16. Effect of plasma etching on destructive adsorption properties of polypropylene fibers containing magnesium oxide nanoparticles.

    PubMed

    Lange, Laura E; Obendorf, S Kay

    2012-02-01

    Dermal absorption of pesticides poses a danger for agricultural workers. Use of personal protection equipment (PPE) is required to provide protection; some of the current PPE involves impermeable barriers. In these barrier materials, the same mechanism that prevents the penetration of toxic chemicals also blocks the passage of water vapor and air from flowing through the material, making the garments uncomfortable. Fibers that degrade organophosphate pesticides, such as methyl parathion, were developed by incorporating metal oxides. These modified fibers can be incorporated into conventional fabric structures that allow water vapor to pass through, thereby maintaining comfort. Fibers with self-decontamination functionality were developed by incorporating magnesium oxide (MgO) nanoparticles into a polypropylene (PP) melt-extruded fiber. These fibers were then treated with plasma etching to expose increased surface area of the MgO nanoparticles. Three steps were involved in this research project: (1) determining the reactivity of MgO and methyl parathion, (2) making melt-spun MgO/PP fibers, and (3) testing the reactivity of MgO/PP composite fibers and methyl parathion. It was confirmed that MgO stoichiometrically degrades methyl parathion by way of destructive adsorption. The etching of the PP fibers containing MgO nanoparticles increased the chemical accessibility of MgO reactive sites, therefore making them more effective in degrading methyl parathion. These fibers can enhance the protection provided by PPE to agricultural and horticultural workers and military personnel. PMID:21850511

  17. Single-crystal superconducting nanowires of NbSe{sub 2} fabricated by reactive plasma etching

    SciTech Connect

    Mills, Shaun A.; Staley, Neal E.; Wisser, Jacob J.; Shen, Chenyi; Xu, Zhuan; Liu, Ying

    2014-02-03

    We present the preparation and measurements of nanowires of single-crystal NbSe{sub 2}. These nanowires were prepared on ultrathin (≲10 nm) flakes of NbSe{sub 2} mechanically exfoliated from a bulk single crystal using a process combining electron beam lithography and reactive plasma etching. The electrical contacts to the nanowires were prepared using Ti/Au. Our technique, which overcomes several limitations of methods developed previously for fabricating superconducting nanowires, also allows for the preparation of complex superconducting nanostructures with a desired geometry. Current-voltage characteristics of individual superconducting single-crystal nanowires with widths down to 30 nm and cross-sectional areas as low as 270 nm{sup 2} were measured.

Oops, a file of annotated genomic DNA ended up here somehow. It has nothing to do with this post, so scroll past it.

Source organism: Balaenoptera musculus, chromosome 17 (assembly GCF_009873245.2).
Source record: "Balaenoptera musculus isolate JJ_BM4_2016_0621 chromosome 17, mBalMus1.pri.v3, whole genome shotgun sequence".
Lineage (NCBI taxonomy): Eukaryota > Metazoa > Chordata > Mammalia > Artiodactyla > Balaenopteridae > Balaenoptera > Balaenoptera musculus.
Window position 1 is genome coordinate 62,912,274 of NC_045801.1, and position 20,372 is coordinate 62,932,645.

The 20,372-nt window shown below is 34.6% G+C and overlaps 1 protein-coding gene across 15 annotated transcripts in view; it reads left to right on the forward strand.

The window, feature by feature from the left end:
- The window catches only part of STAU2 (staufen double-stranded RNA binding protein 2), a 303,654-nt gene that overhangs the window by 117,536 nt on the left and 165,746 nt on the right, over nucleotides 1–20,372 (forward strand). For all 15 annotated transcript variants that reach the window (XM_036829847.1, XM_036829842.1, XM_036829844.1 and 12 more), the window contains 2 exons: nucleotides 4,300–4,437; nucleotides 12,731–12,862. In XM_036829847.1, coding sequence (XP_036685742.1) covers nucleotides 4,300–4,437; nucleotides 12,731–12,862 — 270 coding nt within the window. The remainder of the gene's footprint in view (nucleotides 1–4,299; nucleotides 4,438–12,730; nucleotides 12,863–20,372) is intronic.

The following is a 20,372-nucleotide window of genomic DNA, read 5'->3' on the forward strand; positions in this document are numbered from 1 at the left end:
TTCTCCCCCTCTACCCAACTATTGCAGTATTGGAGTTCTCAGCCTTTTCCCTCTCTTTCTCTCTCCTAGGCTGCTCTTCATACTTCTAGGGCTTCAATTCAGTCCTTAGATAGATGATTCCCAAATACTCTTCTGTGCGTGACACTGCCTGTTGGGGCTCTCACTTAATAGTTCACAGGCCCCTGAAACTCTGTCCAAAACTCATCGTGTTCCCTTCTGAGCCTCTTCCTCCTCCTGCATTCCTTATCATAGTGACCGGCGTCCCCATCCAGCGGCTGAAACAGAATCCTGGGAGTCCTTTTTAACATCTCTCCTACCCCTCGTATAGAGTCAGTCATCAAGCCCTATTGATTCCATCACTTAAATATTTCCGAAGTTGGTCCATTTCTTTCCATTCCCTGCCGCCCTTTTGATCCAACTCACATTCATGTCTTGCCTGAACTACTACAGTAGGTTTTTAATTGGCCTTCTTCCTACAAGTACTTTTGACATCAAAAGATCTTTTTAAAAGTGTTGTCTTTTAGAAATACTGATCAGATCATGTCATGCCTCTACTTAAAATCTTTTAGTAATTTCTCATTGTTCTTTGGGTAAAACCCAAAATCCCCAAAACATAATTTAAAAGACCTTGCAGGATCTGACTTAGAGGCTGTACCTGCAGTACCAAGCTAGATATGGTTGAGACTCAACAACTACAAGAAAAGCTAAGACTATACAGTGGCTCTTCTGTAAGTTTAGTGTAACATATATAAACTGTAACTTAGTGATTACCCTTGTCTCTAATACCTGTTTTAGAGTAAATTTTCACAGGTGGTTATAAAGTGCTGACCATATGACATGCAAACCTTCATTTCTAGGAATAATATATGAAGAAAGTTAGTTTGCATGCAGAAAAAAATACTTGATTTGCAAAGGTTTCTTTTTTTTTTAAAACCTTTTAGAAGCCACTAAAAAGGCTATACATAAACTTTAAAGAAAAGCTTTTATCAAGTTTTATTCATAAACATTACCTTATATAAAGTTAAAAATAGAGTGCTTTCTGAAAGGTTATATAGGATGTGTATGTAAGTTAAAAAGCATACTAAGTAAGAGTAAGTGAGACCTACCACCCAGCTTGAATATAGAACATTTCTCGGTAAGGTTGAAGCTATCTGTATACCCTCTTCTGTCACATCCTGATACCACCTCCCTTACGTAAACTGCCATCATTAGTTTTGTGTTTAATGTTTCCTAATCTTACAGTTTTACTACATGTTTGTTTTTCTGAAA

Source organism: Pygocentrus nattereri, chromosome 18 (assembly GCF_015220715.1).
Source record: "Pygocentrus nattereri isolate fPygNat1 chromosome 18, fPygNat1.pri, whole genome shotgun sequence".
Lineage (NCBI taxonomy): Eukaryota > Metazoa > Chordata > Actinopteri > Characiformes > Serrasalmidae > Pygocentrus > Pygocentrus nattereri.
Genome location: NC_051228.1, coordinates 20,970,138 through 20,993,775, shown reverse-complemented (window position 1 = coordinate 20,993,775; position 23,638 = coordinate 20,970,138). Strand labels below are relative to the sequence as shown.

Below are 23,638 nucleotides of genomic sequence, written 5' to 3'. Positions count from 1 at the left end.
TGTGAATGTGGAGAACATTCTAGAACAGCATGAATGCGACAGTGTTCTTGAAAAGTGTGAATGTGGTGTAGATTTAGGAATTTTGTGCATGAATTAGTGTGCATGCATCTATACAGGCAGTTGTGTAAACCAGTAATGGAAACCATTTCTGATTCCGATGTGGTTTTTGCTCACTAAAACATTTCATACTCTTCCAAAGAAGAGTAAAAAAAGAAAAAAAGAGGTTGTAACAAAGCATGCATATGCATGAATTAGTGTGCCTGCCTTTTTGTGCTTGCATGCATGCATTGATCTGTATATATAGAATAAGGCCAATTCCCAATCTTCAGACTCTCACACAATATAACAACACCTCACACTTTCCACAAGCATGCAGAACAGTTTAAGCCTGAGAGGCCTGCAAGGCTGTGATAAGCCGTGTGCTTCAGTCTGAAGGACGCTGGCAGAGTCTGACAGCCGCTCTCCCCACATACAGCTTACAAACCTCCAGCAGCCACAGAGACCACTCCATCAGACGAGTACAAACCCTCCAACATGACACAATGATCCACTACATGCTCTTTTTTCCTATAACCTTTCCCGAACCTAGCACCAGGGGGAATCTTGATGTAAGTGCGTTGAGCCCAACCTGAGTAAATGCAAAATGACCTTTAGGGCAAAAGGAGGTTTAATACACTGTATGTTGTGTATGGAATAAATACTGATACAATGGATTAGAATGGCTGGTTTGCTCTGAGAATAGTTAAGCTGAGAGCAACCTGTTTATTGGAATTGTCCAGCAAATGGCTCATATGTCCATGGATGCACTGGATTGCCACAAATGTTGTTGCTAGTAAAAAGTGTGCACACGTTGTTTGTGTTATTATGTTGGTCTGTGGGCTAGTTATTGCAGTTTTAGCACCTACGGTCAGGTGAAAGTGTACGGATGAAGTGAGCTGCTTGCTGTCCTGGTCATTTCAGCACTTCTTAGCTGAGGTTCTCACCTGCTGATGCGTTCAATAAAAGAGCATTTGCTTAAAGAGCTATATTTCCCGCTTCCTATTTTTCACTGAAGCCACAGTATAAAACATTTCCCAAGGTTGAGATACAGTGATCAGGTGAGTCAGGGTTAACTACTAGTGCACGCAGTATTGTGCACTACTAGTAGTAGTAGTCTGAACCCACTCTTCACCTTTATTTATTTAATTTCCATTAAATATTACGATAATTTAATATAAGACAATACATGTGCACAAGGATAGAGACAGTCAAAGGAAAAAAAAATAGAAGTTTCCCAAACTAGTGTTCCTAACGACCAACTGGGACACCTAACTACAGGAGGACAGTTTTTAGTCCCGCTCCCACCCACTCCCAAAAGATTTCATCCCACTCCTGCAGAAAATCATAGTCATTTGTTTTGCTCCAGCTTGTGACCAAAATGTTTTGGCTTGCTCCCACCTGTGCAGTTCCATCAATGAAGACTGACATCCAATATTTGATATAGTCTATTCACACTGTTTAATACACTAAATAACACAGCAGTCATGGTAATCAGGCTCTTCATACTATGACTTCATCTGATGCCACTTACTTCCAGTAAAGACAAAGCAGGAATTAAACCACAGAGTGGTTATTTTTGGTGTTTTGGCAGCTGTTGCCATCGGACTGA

18. Laser ablation- and plasma etching-based patterning of graphene on silicon-on-insulator waveguides.

    PubMed

    Van Erps, Jürgen; Ciuk, Tymoteusz; Pasternak, Iwona; Krajewska, Aleksandra; Strupinski, Wlodek; Van Put, Steven; Van Steenberge, Geert; Baert, Kitty; Terryn, Herman; Thienpont, Hugo; Vermeulen, Nathalie

    2015-10-01

    We present a new approach to remove monolayer graphene transferred on top of a silicon-on-insulator (SOI) photonic integrated chip. Femtosecond laser ablation is used for the first time to remove graphene from SOI waveguides, whereas oxygen plasma etching through a metal mask is employed to peel off graphene from the grating couplers attached to the waveguides. We show by means of Raman spectroscopy and atomic force microscopy that the removal of graphene is successful with minimal damage to the underlying SOI waveguides. Finally, we employ both removal techniques to measure the contribution of graphene to the loss of grating-coupled graphene-covered SOI waveguides using the cut-back method. PMID:26480176

  19. Dry etching method for compound semiconductors

    DOEpatents

    Shul, Randy J.; Constantine, Christopher

    1997-01-01

    A dry etching method. According to the present invention, a gaseous plasma comprising, at least in part, boron trichloride, methane, and hydrogen may be used for dry etching of a compound semiconductor material containing layers including aluminum, or indium, or both. Material layers of a compound semiconductor alloy such as AlGaInP or the like may be anisotropically etched for forming electronic devices including field-effect transistors and heterojunction bipolar transistors and for forming photonic devices including vertical-cavity surface-emitting lasers, edge-emitting lasers, and reflectance modulators.

  20. Dry etching method for compound semiconductors

    DOEpatents

    Shul, R.J.; Constantine, C.

    1997-04-29